Continuous Distribution of LockBit 2.0 Ransomware Disguised as Resumes

The ASEC analysis team has identified that Lockbit 2.0 is being distributed in a MalPE format instead of the NSIS format which the team had introduced it with previously. The MalPE format is a type of packing method that disrupts the analysis of the actual malware. It then decrypts and executies its PE files through an internal shell code.

We have recently discovered during our monitoring of ransomware that the distribution of LockBit has risen since January. As it was introduced before, LockBit is still being distributed with filenames that make them seem like job applications. Newly discovered filenames, as well as the existing ones, are as follows.

  • _Resume_220926 (Experience details are included Thank you).exe
  • #Resume_221116 (Experience details are included Thank you).exe
  • (Resume_221112 (I’ll show that I’m a hard worker).exe
  • 221208_Resume (I’ll do my best I will be in your case Thank you).exe
  • ~Resume_230116.exe
  • $Resume_230108.exe
  • Re_su_me [230124 (Experience details are included Thank you].exe
  • [Re_su_me] 230130 Please note that my experience details are also included.exe

The Lockbit 2.0 ransomware distributed with its filename as “Re_su_me [230124 (Experience details are included Thank you].exe” is in a MalPE format that has a specific string in the resource area as shown in Figure 1. General MalPE format malware cases have the characteristic of being distributed with identical icons, but the Lockbit 2.0 ransomware is being distributed with its icon changed to that of Hangul, reflecting its disguise as a resume.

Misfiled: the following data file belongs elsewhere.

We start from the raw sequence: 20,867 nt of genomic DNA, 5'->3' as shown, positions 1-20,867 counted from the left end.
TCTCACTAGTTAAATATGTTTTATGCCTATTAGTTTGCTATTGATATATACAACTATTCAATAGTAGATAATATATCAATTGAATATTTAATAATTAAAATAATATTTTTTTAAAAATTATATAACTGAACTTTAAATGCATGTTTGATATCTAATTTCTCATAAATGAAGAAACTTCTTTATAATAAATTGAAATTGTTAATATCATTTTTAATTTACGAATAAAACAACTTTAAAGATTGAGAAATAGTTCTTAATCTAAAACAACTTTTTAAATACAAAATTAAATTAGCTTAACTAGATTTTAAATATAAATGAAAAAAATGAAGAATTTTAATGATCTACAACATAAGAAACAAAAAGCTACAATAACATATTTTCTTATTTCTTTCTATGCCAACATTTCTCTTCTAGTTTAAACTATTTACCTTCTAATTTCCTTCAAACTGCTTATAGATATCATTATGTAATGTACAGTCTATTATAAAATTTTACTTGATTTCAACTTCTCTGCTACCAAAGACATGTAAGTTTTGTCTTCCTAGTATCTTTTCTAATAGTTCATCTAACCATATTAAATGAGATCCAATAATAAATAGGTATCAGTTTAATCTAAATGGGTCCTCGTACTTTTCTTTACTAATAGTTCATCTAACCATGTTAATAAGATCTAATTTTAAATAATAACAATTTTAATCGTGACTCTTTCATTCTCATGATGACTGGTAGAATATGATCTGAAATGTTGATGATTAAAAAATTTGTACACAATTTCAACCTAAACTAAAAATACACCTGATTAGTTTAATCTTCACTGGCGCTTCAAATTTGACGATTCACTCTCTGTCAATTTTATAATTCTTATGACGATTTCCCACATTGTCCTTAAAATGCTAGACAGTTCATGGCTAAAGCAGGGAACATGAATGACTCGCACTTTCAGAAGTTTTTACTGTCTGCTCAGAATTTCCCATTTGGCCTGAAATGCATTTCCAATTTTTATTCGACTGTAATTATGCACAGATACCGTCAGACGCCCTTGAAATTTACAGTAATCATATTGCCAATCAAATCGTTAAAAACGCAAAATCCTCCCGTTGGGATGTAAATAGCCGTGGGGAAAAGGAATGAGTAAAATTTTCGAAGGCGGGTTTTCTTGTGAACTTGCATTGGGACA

Figure 1. MalPE string table
Figure 2. MalPE icon (left: Lockbit 2.0 / right: general MalPE)

Similar to the typical MalPE packing method, this malware decodes and executes the shellcode and PE data.

Figure 3. PE binary inside MalPE packer (Lockbit 2.0)

As seen in the previous blog post, the executed ransomware deletes copies of the volume shadow, registers run keys, and shuts down services and processes to evade file infection and analysis; while doing so, this ransomware also deletes event logs, which is a behavior that has never been introduced.

bcdedit /set {default} bootstatuspolicy ignoreallfailures
bcdedit /set {default} recoveryenabled no
vssadmin delete shadows /all /quiet
wmic shadowcopy delete
wevutil cl application
wevutil cl system
Table 1. Execution command

Afterward, it encrypts user system files. Encrypted files are made to have the same .lockbit extension and icon. The command also generates a ransom note with the filename, “Restore-My-Files.txt”, before changing the wallpaper.

Figure 4. hta file
Figure 5. Example of the encrypted files

The MalPE format malware that is being distributed has recently been targeting companies with emails disguised as job applications. Not only is it spreading LockBit through this method, but all sorts of other malware as well. Therefore, companies must update their anti-malware software to the latest versions, and users must take extra caution. AhnLab’s anti-malware software, V3, detects and blocks the malware using the following aliases:

[File Detection]

  • Trojan/Win.Generic.R553808 (2023.01.25.03)
  • Ransomware/Win.LockBit.R487041 (2022.04.22.01)

[Behavior Detection]

  • Ransomware/MDP.Command.M1751

[IOC Info]

  • 6a98b2b6e37c7c92368548e902e9a139
  • cfbc3e71c945dd9918f0013acb652cbd

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